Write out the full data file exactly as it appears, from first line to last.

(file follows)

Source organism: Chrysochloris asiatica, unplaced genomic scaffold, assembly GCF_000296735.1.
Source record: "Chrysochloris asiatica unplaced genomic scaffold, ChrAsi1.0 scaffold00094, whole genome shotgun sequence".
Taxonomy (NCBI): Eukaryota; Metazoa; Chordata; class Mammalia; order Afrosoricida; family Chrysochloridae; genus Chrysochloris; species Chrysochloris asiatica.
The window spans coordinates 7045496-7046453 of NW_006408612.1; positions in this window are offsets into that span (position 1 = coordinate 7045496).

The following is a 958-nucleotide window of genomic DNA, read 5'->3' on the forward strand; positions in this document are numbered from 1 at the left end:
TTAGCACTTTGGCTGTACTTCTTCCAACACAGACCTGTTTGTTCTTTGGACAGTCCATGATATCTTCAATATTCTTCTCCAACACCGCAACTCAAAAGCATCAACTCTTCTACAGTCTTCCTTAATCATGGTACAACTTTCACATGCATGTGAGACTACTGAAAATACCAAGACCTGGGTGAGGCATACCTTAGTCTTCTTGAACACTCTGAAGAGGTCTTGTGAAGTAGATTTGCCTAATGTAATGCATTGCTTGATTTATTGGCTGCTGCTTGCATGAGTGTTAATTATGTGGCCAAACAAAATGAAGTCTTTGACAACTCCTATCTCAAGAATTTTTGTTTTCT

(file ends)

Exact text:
Source organism: Chrysochloris asiatica, unplaced genomic scaffold, assembly GCF_000296735.1.
Source record: "Chrysochloris asiatica unplaced genomic scaffold, ChrAsi1.0 scaffold00094, whole genome shotgun sequence".
Taxonomy (NCBI): Eukaryota; Metazoa; Chordata; class Mammalia; order Afrosoricida; family Chrysochloridae; genus Chrysochloris; species Chrysochloris asiatica.
The window spans coordinates 7045496-7046453 of NW_006408612.1; positions in this window are offsets into that span (position 1 = coordinate 7045496).

The following is a 958-nucleotide window of genomic DNA, read 5'->3' on the forward strand; positions in this document are numbered from 1 at the left end:
TTAGCACTTTGGCTGTACTTCTTCCAACACAGACCTGTTTGTTCTTTGGACAGTCCATGATATCTTCAATATTCTTCTCCAACACCGCAACTCAAAAGCATCAACTCTTCTACAGTCTTCCTTAATCATGGTACAACTTTCACATGCATGTGAGACTACTGAAAATACCAAGACCTGGGTGAGGCATACCTTAGTCTTCTTGAACACTCTGAAGAGGTCTTGTGAAGTAGATTTGCCTAATGTAATGCATTGCTTGATTTATTGGCTGCTGCTTGCATGAGTGTTAATTATGTGGCCAAACAAAATGAAGTCTTTGACAACTCCTATCTCAAGAATTTTTGTTTTCT